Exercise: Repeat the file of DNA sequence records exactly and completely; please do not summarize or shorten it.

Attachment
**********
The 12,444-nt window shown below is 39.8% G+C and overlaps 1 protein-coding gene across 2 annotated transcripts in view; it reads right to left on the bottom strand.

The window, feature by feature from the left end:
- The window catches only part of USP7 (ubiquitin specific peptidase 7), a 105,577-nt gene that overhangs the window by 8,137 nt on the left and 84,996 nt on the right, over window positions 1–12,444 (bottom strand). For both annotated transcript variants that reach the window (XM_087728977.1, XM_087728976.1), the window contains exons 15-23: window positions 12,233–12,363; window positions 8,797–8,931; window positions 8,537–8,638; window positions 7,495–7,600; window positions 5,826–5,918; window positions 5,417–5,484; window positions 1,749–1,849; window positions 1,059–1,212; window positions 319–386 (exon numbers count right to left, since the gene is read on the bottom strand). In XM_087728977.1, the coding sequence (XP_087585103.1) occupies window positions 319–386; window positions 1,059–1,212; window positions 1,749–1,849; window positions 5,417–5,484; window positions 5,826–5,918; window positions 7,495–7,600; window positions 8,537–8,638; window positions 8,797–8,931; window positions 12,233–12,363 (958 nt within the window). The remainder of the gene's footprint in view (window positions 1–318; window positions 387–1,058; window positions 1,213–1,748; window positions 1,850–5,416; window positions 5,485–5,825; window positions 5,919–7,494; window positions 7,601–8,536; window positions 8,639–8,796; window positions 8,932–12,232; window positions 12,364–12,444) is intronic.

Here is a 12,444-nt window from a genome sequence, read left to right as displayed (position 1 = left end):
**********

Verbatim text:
The 12,444-nt window shown below is 39.8% G+C and overlaps 1 protein-coding gene across 2 annotated transcripts in view; it reads right to left on the bottom strand.

The window, feature by feature from the left end:
- The window catches only part of USP7 (ubiquitin specific peptidase 7), a 105,577-nt gene that overhangs the window by 8,137 nt on the left and 84,996 nt on the right, over window positions 1–12,444 (bottom strand). For both annotated transcript variants that reach the window (XM_087728977.1, XM_087728976.1), the window contains exons 15-23: window positions 12,233–12,363; window positions 8,797–8,931; window positions 8,537–8,638; window positions 7,495–7,600; window positions 5,826–5,918; window positions 5,417–5,484; window positions 1,749–1,849; window positions 1,059–1,212; window positions 319–386 (exon numbers count right to left, since the gene is read on the bottom strand). In XM_087728977.1, the coding sequence (XP_087585103.1) occupies window positions 319–386; window positions 1,059–1,212; window positions 1,749–1,849; window positions 5,417–5,484; window positions 5,826–5,918; window positions 7,495–7,600; window positions 8,537–8,638; window positions 8,797–8,931; window positions 12,233–12,363 (958 nt within the window). The remainder of the gene's footprint in view (window positions 1–318; window positions 387–1,058; window positions 1,213–1,748; window positions 1,850–5,416; window positions 5,485–5,825; window positions 5,919–7,494; window positions 7,601–8,536; window positions 8,639–8,796; window positions 8,932–12,232; window positions 12,364–12,444) is intronic.

Here is a 12,444-nt window from a genome sequence, read left to right as displayed (position 1 = left end):